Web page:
David Armstrong, chief executive of the travel deals platform HolidayPirates explains why a remote-first policy is best suited for the global, tech-focused company
The debate on how and, importantly, where teams work post-pandemic has been re-entering the global conversation.
Most recently, the issue has focused on how important it is for cities and their regeneration to attract back workers as well as the benefits of face-to-face when it comes to collaboration.
But companies cannot and have not been ignoring the benefits of remote working to their companies’ productivity and workforce’s wellbeing. Hybrid seems to be the obvious answer.
But for SME tech companies, such as ours, with a global reach, hybrid is not so simple. We work in ten markets and have talent across regions.
Our team represents 41 different nations, and they have friends and family scattered across the world.
We adopted a ‘remote-first’ policy back in September 2020. Back then we gave employees the ability to work from home or anywhere in the world.
They were given the flexibility of when to come into the office. As a tech-focused company, using digital solutions was already part of our DNA.
Digital nomadism was already in place for some of our functions pre-pandemic and for people working in these areas, the new policy has had no impact apart from perhaps more video conferencing.
Other colleagues really embraced working from home and have appreciated being able to work flexibly around their lives.
A recent colleague survey found that 100% of the team said that they were either very satisfied or satisfied with the new unlimited remote work policy.
In fact, 78% said that their quality of life had improved and the same proportion reported that they couldn’t imagine working in the office full time again.
Ninety-eight per cent said that remote working was either very important or important to them in the future.
From a productivity perspective, remote working has not compromised our productivity or quality of work from our employees.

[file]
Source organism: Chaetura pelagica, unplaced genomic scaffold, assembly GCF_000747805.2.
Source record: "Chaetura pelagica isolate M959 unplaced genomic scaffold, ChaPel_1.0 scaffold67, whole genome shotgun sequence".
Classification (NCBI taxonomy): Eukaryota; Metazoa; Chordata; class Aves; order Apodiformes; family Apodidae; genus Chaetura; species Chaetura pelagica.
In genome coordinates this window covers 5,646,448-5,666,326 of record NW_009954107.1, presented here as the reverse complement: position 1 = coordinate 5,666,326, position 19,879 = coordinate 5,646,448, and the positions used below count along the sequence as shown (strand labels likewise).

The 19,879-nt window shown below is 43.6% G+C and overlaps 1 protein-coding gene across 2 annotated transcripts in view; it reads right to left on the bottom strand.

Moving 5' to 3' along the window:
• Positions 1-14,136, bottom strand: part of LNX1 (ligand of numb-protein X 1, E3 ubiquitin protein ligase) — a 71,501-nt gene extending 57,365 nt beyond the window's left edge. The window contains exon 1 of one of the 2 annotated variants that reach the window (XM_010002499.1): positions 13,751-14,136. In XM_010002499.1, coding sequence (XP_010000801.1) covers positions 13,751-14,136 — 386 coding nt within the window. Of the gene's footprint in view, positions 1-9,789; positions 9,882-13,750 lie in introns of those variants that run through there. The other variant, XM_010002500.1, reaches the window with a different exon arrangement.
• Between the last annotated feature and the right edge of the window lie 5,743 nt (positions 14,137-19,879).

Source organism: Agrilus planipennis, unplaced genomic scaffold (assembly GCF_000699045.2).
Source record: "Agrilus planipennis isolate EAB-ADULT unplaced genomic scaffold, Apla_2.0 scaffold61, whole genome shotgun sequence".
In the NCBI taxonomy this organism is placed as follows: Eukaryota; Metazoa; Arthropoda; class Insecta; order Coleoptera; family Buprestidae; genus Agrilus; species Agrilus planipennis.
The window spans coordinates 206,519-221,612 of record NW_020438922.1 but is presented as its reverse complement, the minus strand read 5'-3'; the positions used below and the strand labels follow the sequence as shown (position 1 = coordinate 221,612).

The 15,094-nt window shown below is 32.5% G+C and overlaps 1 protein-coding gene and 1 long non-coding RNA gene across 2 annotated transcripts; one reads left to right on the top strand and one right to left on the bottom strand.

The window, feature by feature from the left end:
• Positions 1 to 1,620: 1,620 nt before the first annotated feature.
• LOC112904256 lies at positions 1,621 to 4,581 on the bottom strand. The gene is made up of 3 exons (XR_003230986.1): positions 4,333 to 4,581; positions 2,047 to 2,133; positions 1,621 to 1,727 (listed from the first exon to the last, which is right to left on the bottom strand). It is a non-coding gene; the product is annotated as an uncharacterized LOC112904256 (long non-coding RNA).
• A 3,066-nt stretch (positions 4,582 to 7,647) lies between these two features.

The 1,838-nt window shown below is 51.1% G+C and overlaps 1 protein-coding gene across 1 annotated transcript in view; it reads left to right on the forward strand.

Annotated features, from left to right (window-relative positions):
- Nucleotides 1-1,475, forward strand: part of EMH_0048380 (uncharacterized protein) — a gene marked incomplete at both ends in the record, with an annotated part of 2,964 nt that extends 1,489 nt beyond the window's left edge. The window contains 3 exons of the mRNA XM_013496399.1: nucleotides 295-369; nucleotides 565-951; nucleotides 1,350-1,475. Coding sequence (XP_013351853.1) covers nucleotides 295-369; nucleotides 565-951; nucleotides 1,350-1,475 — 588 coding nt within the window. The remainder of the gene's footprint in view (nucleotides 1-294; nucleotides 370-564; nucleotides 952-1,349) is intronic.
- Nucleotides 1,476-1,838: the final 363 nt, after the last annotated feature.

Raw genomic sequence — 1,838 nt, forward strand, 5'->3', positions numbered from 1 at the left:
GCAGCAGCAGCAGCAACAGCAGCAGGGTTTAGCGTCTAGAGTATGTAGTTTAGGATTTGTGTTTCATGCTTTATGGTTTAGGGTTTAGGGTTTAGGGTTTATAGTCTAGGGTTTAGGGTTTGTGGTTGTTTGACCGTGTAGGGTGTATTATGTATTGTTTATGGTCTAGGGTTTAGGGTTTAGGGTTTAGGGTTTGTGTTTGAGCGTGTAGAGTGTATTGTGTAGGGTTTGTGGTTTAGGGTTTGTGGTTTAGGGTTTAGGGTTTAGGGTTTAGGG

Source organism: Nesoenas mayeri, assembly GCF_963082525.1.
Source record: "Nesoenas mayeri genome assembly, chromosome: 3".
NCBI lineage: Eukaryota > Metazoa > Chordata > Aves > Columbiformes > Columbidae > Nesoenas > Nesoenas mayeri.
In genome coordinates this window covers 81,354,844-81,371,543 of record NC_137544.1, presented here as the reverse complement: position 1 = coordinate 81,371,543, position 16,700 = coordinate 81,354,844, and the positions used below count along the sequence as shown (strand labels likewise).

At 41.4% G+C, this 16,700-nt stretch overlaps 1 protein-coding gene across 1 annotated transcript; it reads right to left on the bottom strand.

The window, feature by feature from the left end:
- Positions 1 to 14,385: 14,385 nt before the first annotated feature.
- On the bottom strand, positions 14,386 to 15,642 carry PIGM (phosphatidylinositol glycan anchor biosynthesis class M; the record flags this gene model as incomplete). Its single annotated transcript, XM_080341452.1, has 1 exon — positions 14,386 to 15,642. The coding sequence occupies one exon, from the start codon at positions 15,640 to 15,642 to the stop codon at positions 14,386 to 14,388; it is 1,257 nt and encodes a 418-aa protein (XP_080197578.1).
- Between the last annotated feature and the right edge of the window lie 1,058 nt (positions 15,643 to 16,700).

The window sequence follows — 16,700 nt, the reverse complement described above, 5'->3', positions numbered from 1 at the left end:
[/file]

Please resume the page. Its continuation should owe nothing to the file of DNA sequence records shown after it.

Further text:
However, we have kept our headquarter premises in Berlin. Back in September when the offices re-opened, we all really enjoyed meeting up and people were genuinely happy to see their colleagues in-person again.
While the survey found that 21% initially found balancing work and private life and coping with a change of routine (18%) were some of the issues they struggled with initially when they worked remotely, most reported that they felt comfortable with working from home within a month.
These sentiments have meant we have transformed our offices into ‘collective spaces’, such as meeting rooms, co-working spaces, silent rooms and chill-out rooms.
We have also installed a ‘desk booking tool’ system to allow those who wish to reserve a space to come in and work on site.
While we are not imposing a ‘timetable’ on our employees, we do recommend coming in occasionally to maintain team spirit and discuss various projects.
HolidayPirates team like a Workcation
As a travel platform, curating and publishing great deals at hard-to-ignore prices, I am tickled – and not surprised – to see that 77% of the team say that they are planning to use the remote-first policy to ensure that they can travel for longer and take a ‘workcation.’
Thirty-one per cent claim that the new policy will encourage them to take up a new hobby.
Whether this approach is sustainable, we will have to wait and see. We are an agile business and always keen to learn about new approaches and review our practices.
Remote-first is new, and for now, has become a permanent move. It is an approach that makes sense for us.
Keeping our premises is essential, but the office will be used in a very different way.